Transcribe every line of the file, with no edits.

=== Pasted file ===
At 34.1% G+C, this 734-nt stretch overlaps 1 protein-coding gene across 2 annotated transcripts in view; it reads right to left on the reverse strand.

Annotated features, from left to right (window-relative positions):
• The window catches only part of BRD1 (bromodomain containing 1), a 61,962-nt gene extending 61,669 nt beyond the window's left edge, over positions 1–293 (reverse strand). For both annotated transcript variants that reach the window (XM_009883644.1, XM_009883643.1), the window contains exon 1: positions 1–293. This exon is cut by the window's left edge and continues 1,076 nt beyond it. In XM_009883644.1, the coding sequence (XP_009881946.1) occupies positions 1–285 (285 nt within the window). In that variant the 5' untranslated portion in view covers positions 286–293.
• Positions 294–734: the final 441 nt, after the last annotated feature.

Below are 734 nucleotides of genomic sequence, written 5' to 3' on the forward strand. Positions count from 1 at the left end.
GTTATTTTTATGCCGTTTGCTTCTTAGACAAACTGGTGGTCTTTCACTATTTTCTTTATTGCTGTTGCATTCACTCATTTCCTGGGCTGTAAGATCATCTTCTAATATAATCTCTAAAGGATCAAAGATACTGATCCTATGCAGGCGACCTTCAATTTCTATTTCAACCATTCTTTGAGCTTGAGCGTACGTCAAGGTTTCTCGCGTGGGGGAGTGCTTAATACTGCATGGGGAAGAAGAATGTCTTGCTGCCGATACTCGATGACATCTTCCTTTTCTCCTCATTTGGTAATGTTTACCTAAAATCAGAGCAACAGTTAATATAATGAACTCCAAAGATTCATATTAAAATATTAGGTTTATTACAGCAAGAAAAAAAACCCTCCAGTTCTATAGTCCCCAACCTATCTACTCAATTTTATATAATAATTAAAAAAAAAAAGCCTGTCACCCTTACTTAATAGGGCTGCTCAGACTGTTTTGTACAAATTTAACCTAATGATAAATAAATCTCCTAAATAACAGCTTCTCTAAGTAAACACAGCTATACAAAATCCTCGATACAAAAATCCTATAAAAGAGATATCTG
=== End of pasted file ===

At 34.1% G+C, this 734-nt stretch overlaps 1 protein-coding gene across 2 annotated transcripts in view; it reads right to left on the reverse strand.

Annotated features, from left to right (window-relative positions):
• The window catches only part of BRD1 (bromodomain containing 1), a 61,962-nt gene extending 61,669 nt beyond the window's left edge, over positions 1–293 (reverse strand). For both annotated transcript variants that reach the window (XM_009883644.1, XM_009883643.1), the window contains exon 1: positions 1–293. This exon is cut by the window's left edge and continues 1,076 nt beyond it. In XM_009883644.1, the coding sequence (XP_009881946.1) occupies positions 1–285 (285 nt within the window). In that variant the 5' untranslated portion in view covers positions 286–293.
• Positions 294–734: the final 441 nt, after the last annotated feature.

Below are 734 nucleotides of genomic sequence, written 5' to 3' on the forward strand. Positions count from 1 at the left end.
GTTATTTTTATGCCGTTTGCTTCTTAGACAAACTGGTGGTCTTTCACTATTTTCTTTATTGCTGTTGCATTCACTCATTTCCTGGGCTGTAAGATCATCTTCTAATATAATCTCTAAAGGATCAAAGATACTGATCCTATGCAGGCGACCTTCAATTTCTATTTCAACCATTCTTTGAGCTTGAGCGTACGTCAAGGTTTCTCGCGTGGGGGAGTGCTTAATACTGCATGGGGAAGAAGAATGTCTTGCTGCCGATACTCGATGACATCTTCCTTTTCTCCTCATTTGGTAATGTTTACCTAAAATCAGAGCAACAGTTAATATAATGAACTCCAAAGATTCATATTAAAATATTAGGTTTATTACAGCAAGAAAAAAAACCCTCCAGTTCTATAGTCCCCAACCTATCTACTCAATTTTATATAATAATTAAAAAAAAAAAGCCTGTCACCCTTACTTAATAGGGCTGCTCAGACTGTTTTGTACAAATTTAACCTAATGATAAATAAATCTCCTAAATAACAGCTTCTCTAAGTAAACACAGCTATACAAAATCCTCGATACAAAAATCCTATAAAAGAGATATCTG